NATIONAL BUREAU OF ECONOMIC RESEARCH
NATIONAL BUREAU OF ECONOMIC RESEARCH

Do Teenagers Respond to HIV Risk Information? Evidence from a Field Experiment in Kenya

Pascaline Dupas

NBER Working Paper No. 14707
Issued in February 2009
NBER Program(s):   CH

I use a randomized experiment to test whether information can change sexual behavior among teenagers in Kenya. Providing information on the relative risk of HIV infection by partner's age led to a 28% decrease in teen pregnancy, an objective proxy for the incidence of unprotected sex. Self-reported sexual behavior data suggests substitution away from older (riskier) partners and towards protected sex with same-age partners. In contrast, the national abstinence-only HIV education curriculum had no impact on teen pregnancy. These results suggest that teenagers are responsive to risk information but their sexual behavior is more elastic on the intensive than on the extensive margin.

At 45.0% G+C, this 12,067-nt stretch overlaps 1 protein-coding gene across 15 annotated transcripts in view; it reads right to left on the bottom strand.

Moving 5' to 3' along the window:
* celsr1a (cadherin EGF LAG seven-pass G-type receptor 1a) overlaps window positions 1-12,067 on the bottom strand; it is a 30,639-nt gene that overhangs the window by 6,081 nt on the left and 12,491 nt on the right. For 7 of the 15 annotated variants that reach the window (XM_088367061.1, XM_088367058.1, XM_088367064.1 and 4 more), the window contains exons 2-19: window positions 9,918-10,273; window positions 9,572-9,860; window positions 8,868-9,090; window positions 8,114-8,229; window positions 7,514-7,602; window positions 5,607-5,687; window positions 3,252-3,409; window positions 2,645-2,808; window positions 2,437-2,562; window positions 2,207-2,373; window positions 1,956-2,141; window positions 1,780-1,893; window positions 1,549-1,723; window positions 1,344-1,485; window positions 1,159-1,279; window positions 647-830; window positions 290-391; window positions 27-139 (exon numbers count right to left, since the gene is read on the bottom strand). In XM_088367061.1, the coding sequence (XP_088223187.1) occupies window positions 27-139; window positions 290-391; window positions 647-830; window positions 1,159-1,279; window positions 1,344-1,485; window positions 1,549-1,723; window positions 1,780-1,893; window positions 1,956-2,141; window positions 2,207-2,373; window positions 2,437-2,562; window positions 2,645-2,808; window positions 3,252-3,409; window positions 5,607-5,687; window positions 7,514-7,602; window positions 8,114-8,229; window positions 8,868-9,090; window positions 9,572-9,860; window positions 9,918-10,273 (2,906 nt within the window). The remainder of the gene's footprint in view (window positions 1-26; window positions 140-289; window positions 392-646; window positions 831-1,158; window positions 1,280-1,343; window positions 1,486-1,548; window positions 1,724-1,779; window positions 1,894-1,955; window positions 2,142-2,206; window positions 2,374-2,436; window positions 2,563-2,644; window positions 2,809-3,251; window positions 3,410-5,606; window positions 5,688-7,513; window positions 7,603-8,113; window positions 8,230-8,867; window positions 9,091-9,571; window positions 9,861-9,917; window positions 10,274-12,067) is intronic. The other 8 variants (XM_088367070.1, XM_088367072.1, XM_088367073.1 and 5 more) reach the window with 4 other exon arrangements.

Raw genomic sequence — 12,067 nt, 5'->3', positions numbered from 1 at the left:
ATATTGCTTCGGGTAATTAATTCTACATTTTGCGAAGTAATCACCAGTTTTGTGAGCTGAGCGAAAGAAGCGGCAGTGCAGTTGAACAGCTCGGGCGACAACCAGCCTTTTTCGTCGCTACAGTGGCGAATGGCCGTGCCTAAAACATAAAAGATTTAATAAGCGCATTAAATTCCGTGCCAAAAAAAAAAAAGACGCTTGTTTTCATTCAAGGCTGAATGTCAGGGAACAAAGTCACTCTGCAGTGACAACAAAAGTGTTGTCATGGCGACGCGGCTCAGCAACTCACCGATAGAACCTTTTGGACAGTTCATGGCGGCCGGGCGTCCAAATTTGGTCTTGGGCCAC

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Document Object Identifier (DOI): 10.3386/w14707

Published: Pascaline Dupas, 2011. "Do Teenagers Respond to HIV Risk Information? Evidence from a Field Experiment in Kenya," American Economic Journal: Applied Economics, American Economic Association, vol. 3(1), pages 1-34, January. citation courtesy of

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